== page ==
Wednesday, December 5, 2018

The Agony of Jesus

Father, if you are willing, take this cup from me; yet not my will, but yours be done” (Luke 22:42).

After the Last Supper, Jesus and His disciples went to the Mount of Olives. There Jesus knelt to pray. It would be easy for us as twentieth-century Christians to pass over this fact. However, in the ancient world, the usual posture for prayer was standing. Jesus broke with that tradition when He knelt. Why? I think the reason is obvious: The burden of His prayer was so heavy upon Him that the only possible posture for Him to assume was kneeling—the posture of the helpless supplicant.

He asked the Father to spare Him the cup that was coming, the cup of God’s wrath that He was to drink. From the moment of His birth, Jesus lived in the shadow of the Cross. Our Lord knew all along that He was destined for a horrible death, a death under the wrath of God. Now the hour had come, and Jesus naturally shrank from the utter horror of it. Nevertheless, He was willing to do whatever the Father required. Jesus greatly desired to evade the cup of God’s wrath, but there was something He desired even more, and that was to please His Father by doing His will.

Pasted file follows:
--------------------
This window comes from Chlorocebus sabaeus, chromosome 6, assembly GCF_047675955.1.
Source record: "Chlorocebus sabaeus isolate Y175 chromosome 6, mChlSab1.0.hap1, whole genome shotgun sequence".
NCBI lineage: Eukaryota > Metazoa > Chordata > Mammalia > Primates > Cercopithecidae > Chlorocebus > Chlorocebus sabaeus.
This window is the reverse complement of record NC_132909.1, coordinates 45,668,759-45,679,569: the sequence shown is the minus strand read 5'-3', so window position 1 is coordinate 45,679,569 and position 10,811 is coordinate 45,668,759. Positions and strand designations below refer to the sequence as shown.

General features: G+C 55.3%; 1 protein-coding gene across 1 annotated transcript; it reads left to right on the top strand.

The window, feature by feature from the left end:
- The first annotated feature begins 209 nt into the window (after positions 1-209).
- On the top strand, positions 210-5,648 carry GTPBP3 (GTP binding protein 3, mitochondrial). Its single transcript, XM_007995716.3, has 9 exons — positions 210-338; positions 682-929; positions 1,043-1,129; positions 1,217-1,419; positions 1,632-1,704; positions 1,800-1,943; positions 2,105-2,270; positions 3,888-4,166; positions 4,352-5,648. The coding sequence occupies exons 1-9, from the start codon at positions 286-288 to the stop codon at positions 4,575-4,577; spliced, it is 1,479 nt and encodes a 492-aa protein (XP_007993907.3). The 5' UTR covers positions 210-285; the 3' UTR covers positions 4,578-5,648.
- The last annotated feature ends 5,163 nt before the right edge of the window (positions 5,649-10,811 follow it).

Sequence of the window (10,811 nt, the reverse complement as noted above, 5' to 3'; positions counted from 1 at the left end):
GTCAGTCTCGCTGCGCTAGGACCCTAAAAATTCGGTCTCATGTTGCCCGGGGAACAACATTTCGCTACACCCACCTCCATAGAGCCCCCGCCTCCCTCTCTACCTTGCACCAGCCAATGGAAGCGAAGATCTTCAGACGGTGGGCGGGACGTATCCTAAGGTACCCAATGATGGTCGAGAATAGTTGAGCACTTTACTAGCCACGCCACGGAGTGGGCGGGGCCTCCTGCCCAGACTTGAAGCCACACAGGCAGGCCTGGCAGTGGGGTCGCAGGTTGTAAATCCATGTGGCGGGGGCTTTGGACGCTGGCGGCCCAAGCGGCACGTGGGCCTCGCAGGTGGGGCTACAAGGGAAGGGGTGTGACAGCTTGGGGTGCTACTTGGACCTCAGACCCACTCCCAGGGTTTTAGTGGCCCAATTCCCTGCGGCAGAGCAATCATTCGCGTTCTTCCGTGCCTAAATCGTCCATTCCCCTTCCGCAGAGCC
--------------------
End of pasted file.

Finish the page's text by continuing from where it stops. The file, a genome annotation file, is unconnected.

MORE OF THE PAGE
After this prayer, an angel came from heaven and strengthened Jesus. The book of Hebrews says that angels are God’s messengers to minister to His elect (Hebrews 1:14). In answering Jesus’ prayer, the Father sent an angel, as if to say, “I’m sorry, Son, but You must drink the cup; however, here is an angel to give You strength for the task.”

Jesus prayed more earnestly, committing Himself anew to the Father’s will, and His sweat was like drops of blood. Many artists have painted this scene showing drops of blood dripping from Jesus’ forehead, but that is not in fact what is stated. Jesus’ struggle was so intense and He was perspiring so greatly that drops of sweat dripped from Him like blood from a wound.

Due to our societal conditioning, we, like Jesus, experience dread at the prospect of doing what is right when we know the personal consequences will be severe. Although conditioned by our society to avoid pain, strive to follow the model of Christ in doing right regardless of the cost.